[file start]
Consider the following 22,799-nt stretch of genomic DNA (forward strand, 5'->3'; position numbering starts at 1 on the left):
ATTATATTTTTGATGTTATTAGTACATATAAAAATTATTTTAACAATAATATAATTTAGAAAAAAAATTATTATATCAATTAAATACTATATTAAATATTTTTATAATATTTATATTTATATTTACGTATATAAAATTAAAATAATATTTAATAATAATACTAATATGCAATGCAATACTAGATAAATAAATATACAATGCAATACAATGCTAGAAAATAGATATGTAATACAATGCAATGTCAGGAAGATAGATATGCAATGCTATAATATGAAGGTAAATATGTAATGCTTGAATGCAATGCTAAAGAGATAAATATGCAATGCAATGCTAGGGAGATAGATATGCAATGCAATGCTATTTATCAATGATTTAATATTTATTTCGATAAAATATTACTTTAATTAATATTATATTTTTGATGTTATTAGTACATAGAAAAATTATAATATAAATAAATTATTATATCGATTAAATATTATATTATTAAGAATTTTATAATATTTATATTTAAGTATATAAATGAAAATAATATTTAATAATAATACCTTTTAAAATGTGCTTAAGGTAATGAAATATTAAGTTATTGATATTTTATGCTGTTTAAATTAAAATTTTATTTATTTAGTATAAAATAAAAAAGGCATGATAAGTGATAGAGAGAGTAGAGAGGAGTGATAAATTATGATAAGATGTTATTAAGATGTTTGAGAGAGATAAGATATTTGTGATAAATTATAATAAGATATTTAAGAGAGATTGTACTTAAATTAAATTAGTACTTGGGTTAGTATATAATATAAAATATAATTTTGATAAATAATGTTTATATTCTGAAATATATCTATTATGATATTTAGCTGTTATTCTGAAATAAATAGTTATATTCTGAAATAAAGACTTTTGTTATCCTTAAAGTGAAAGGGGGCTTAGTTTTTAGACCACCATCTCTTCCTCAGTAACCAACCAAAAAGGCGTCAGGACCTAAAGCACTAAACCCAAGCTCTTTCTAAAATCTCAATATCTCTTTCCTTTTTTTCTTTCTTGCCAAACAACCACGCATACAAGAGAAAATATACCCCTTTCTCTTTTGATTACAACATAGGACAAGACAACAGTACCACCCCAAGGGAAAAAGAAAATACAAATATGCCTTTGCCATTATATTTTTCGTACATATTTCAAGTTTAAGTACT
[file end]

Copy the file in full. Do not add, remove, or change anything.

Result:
Consider the following 22,799-nt stretch of genomic DNA (forward strand, 5'->3'; position numbering starts at 1 on the left):
ATTATATTTTTGATGTTATTAGTACATATAAAAATTATTTTAACAATAATATAATTTAGAAAAAAAATTATTATATCAATTAAATACTATATTAAATATTTTTATAATATTTATATTTATATTTACGTATATAAAATTAAAATAATATTTAATAATAATACTAATATGCAATGCAATACTAGATAAATAAATATACAATGCAATACAATGCTAGAAAATAGATATGTAATACAATGCAATGTCAGGAAGATAGATATGCAATGCTATAATATGAAGGTAAATATGTAATGCTTGAATGCAATGCTAAAGAGATAAATATGCAATGCAATGCTAGGGAGATAGATATGCAATGCAATGCTATTTATCAATGATTTAATATTTATTTCGATAAAATATTACTTTAATTAATATTATATTTTTGATGTTATTAGTACATAGAAAAATTATAATATAAATAAATTATTATATCGATTAAATATTATATTATTAAGAATTTTATAATATTTATATTTAAGTATATAAATGAAAATAATATTTAATAATAATACCTTTTAAAATGTGCTTAAGGTAATGAAATATTAAGTTATTGATATTTTATGCTGTTTAAATTAAAATTTTATTTATTTAGTATAAAATAAAAAAGGCATGATAAGTGATAGAGAGAGTAGAGAGGAGTGATAAATTATGATAAGATGTTATTAAGATGTTTGAGAGAGATAAGATATTTGTGATAAATTATAATAAGATATTTAAGAGAGATTGTACTTAAATTAAATTAGTACTTGGGTTAGTATATAATATAAAATATAATTTTGATAAATAATGTTTATATTCTGAAATATATCTATTATGATATTTAGCTGTTATTCTGAAATAAATAGTTATATTCTGAAATAAAGACTTTTGTTATCCTTAAAGTGAAAGGGGGCTTAGTTTTTAGACCACCATCTCTTCCTCAGTAACCAACCAAAAAGGCGTCAGGACCTAAAGCACTAAACCCAAGCTCTTTCTAAAATCTCAATATCTCTTTCCTTTTTTTCTTTCTTGCCAAACAACCACGCATACAAGAGAAAATATACCCCTTTCTCTTTTGATTACAACATAGGACAAGACAACAGTACCACCCCAAGGGAAAAAGAAAATACAAATATGCCTTTGCCATTATATTTTTCGTACATATTTCAAGTTTAAGTACT